But I’m sure its easier to bash the city than accept that is it largely useful and productive.

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We're Told The City Contibutes Billions To The Economy?

How? Where from, how does it add value?

Beyond a certain size (15%? 20%? of the economy), Bankers turn parasitic.

Political parties receive huge donations to help them stay blind to that reality.

One way (not practical, alas) to control it, would be to cap the total banker bonus pool at 1% of GDP or whatever.

The more bankers, the smaller the size of bonus each could get.

Let them fight over a limited amount of cash.

If they can grow they economy, then the pool gets bigger

Good point, I recall Hugh Hendry pointing out that the historical percentage of the FTSE for financials is around 10 percent, far lower than the 20% seen at the height of the bubble. When the financial sector returns to 10% of the FTSE then the economy should stabilise.

Yes a healthy financial sector that comprises 10% of the host will help contribute towards the economy, but an cancerous growth of a finical sector that takes up 20% of the host will only lead to growth by taking future growth from the economy.

Edited by enrieb
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Planning regulations and laws more than anything dictate the price of property and thus the price of rent. Not the city.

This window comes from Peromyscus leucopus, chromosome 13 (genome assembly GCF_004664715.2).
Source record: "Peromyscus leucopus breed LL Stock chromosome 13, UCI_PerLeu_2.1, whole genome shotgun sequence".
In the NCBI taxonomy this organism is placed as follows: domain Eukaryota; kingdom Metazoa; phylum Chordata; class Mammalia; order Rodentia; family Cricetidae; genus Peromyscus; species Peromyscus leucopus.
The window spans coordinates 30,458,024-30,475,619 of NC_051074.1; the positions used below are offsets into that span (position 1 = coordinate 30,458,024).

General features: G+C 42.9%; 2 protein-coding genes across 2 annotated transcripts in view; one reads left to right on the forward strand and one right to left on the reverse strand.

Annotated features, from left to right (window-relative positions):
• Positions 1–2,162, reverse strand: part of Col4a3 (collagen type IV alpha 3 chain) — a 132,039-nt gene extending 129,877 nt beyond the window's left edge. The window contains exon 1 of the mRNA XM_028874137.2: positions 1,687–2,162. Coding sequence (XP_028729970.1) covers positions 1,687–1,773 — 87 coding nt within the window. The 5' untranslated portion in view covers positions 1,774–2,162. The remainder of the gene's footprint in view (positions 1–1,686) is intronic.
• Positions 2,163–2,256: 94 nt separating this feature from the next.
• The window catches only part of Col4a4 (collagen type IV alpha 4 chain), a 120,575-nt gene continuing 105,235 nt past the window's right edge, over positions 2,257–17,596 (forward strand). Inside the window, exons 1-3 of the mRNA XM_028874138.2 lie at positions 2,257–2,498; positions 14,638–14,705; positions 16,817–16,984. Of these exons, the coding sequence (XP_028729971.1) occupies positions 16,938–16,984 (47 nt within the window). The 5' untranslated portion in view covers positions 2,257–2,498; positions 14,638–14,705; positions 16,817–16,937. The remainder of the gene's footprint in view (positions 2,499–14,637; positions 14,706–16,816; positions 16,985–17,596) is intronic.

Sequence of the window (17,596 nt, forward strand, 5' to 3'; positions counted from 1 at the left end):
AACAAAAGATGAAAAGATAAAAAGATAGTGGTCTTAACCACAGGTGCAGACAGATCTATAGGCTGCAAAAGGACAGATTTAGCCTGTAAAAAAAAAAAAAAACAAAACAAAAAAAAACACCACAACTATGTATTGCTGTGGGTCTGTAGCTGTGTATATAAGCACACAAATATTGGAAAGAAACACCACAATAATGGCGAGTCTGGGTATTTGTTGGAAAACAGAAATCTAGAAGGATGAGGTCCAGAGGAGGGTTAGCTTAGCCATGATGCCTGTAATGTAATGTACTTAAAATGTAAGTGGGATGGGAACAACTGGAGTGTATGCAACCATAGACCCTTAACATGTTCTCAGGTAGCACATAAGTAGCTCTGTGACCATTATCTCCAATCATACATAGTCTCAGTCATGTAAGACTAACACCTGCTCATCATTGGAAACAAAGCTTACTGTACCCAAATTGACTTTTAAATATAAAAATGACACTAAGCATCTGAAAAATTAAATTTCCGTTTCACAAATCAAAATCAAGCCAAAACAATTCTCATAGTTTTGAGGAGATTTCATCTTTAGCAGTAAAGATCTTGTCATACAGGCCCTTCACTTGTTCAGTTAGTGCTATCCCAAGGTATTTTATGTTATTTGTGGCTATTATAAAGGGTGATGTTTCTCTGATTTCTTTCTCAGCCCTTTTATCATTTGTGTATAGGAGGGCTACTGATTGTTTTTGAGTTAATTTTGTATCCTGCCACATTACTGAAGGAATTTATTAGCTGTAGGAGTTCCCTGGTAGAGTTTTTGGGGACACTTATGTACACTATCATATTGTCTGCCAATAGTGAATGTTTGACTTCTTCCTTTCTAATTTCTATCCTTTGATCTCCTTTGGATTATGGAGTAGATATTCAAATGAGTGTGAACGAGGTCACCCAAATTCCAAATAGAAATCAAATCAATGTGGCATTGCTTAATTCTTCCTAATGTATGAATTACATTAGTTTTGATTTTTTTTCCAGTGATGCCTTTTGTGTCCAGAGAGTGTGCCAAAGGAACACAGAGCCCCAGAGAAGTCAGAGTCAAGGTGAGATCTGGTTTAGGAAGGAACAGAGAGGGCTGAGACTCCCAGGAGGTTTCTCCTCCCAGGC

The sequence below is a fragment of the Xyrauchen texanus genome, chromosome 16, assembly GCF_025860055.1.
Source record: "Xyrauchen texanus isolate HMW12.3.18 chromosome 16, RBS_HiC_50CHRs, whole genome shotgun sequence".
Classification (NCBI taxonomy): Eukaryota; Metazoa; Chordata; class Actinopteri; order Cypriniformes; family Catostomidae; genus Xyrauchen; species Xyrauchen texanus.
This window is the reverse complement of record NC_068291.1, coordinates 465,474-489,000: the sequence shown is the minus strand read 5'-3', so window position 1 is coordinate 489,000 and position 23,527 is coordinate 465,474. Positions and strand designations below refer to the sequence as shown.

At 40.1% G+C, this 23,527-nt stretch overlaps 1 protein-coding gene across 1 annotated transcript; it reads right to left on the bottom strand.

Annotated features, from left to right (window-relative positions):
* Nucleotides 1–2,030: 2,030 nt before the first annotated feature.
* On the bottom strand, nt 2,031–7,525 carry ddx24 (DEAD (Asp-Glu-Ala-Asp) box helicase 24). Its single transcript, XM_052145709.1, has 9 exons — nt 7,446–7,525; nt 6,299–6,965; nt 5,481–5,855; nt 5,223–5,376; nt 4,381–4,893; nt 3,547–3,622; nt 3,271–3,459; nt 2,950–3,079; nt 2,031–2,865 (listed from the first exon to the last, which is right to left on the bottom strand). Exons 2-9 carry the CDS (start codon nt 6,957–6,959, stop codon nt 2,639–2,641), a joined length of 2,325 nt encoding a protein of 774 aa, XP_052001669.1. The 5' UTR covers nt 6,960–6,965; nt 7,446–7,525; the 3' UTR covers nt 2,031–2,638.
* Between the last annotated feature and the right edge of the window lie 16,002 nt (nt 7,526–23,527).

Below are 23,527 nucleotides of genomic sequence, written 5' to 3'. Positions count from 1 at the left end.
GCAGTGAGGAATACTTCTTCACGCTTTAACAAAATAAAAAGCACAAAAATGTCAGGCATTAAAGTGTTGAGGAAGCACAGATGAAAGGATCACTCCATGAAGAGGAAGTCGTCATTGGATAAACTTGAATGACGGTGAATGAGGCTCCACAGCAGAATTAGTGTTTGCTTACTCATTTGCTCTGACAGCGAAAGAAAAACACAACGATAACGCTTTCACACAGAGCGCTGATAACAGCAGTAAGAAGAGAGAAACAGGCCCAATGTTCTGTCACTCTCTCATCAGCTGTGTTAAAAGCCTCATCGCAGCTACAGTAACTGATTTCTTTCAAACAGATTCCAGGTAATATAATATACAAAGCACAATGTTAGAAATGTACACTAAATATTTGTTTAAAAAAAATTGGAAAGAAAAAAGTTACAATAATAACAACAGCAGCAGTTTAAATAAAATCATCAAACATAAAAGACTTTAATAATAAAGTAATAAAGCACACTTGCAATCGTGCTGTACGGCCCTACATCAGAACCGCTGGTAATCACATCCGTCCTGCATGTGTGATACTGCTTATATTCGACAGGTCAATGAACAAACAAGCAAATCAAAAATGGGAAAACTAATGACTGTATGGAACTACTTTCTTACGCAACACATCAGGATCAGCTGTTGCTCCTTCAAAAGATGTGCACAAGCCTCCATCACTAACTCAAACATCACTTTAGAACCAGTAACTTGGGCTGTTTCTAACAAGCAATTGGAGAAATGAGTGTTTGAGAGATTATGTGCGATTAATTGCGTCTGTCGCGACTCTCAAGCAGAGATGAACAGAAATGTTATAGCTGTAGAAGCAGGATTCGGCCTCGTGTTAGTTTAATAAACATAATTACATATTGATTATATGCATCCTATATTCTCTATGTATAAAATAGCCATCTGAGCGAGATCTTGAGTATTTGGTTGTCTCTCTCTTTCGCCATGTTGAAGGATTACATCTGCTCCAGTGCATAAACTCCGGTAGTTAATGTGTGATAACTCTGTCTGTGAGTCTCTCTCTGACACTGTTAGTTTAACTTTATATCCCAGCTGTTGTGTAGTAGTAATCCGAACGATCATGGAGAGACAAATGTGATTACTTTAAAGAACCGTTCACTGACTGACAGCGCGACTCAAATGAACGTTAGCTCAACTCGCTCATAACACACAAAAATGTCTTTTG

There is plenty of land for sale that we can build decent homes on but it is artificially restricted by your politicians.

So for example housing market futures can't dictate the price and supply of property, but oil speculators/traders can dictate the price and availability of oil, because housing is politically influenced and oil isn't ? Is that what your saying ?

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- Imagine a Brazilian farmer wants to invest in fertilizer to increase crop yields, he needs to borrow money for a year because he wont get the extra income to pay back the investment until the next harvest

- Imagine airbus wants to build a new jet so needs to borrow $10Bn but payback is dependant on the state of the economy in about 20 years because it takes that long to design and build an aircraft

- Imagine a postman in the UK wants to retire in 30 years with an income for the rest of his life even though no one knows how long life expectancy will be in 30 years